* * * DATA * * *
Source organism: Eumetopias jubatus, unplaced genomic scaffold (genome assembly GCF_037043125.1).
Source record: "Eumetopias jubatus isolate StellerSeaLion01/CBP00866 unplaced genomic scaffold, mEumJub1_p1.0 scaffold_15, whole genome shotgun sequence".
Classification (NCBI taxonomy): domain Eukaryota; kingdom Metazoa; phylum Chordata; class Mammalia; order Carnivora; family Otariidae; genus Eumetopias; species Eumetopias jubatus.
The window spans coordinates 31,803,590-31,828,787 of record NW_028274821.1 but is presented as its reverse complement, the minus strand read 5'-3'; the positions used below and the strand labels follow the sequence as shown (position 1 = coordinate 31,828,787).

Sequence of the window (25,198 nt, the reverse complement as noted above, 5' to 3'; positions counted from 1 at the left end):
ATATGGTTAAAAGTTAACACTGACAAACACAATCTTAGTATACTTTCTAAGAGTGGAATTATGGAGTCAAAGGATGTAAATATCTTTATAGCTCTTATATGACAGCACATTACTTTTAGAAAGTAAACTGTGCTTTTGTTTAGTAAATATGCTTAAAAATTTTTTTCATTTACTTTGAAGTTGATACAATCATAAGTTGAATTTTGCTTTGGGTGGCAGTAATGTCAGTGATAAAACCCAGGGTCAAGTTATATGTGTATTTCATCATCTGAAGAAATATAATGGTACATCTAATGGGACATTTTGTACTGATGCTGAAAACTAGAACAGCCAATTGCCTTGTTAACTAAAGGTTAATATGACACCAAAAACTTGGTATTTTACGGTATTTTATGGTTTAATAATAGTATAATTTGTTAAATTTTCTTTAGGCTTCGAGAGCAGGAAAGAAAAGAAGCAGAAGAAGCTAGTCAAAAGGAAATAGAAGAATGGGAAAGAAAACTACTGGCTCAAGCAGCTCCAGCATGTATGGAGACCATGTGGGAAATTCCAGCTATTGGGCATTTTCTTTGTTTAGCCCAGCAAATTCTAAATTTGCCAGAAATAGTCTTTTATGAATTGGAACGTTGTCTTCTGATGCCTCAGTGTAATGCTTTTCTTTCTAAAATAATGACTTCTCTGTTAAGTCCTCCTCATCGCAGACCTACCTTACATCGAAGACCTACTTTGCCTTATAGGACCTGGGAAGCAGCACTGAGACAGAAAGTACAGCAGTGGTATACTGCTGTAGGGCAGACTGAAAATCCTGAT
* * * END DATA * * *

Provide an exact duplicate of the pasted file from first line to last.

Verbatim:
Source organism: Eumetopias jubatus, unplaced genomic scaffold (genome assembly GCF_037043125.1).
Source record: "Eumetopias jubatus isolate StellerSeaLion01/CBP00866 unplaced genomic scaffold, mEumJub1_p1.0 scaffold_15, whole genome shotgun sequence".
Classification (NCBI taxonomy): domain Eukaryota; kingdom Metazoa; phylum Chordata; class Mammalia; order Carnivora; family Otariidae; genus Eumetopias; species Eumetopias jubatus.
The window spans coordinates 31,803,590-31,828,787 of record NW_028274821.1 but is presented as its reverse complement, the minus strand read 5'-3'; the positions used below and the strand labels follow the sequence as shown (position 1 = coordinate 31,828,787).

Sequence of the window (25,198 nt, the reverse complement as noted above, 5' to 3'; positions counted from 1 at the left end):
ATATGGTTAAAAGTTAACACTGACAAACACAATCTTAGTATACTTTCTAAGAGTGGAATTATGGAGTCAAAGGATGTAAATATCTTTATAGCTCTTATATGACAGCACATTACTTTTAGAAAGTAAACTGTGCTTTTGTTTAGTAAATATGCTTAAAAATTTTTTTCATTTACTTTGAAGTTGATACAATCATAAGTTGAATTTTGCTTTGGGTGGCAGTAATGTCAGTGATAAAACCCAGGGTCAAGTTATATGTGTATTTCATCATCTGAAGAAATATAATGGTACATCTAATGGGACATTTTGTACTGATGCTGAAAACTAGAACAGCCAATTGCCTTGTTAACTAAAGGTTAATATGACACCAAAAACTTGGTATTTTACGGTATTTTATGGTTTAATAATAGTATAATTTGTTAAATTTTCTTTAGGCTTCGAGAGCAGGAAAGAAAAGAAGCAGAAGAAGCTAGTCAAAAGGAAATAGAAGAATGGGAAAGAAAACTACTGGCTCAAGCAGCTCCAGCATGTATGGAGACCATGTGGGAAATTCCAGCTATTGGGCATTTTCTTTGTTTAGCCCAGCAAATTCTAAATTTGCCAGAAATAGTCTTTTATGAATTGGAACGTTGTCTTCTGATGCCTCAGTGTAATGCTTTTCTTTCTAAAATAATGACTTCTCTGTTAAGTCCTCCTCATCGCAGACCTACCTTACATCGAAGACCTACTTTGCCTTATAGGACCTGGGAAGCAGCACTGAGACAGAAAGTACAGCAGTGGTATACTGCTGTAGGGCAGACTGAAAATCCTGAT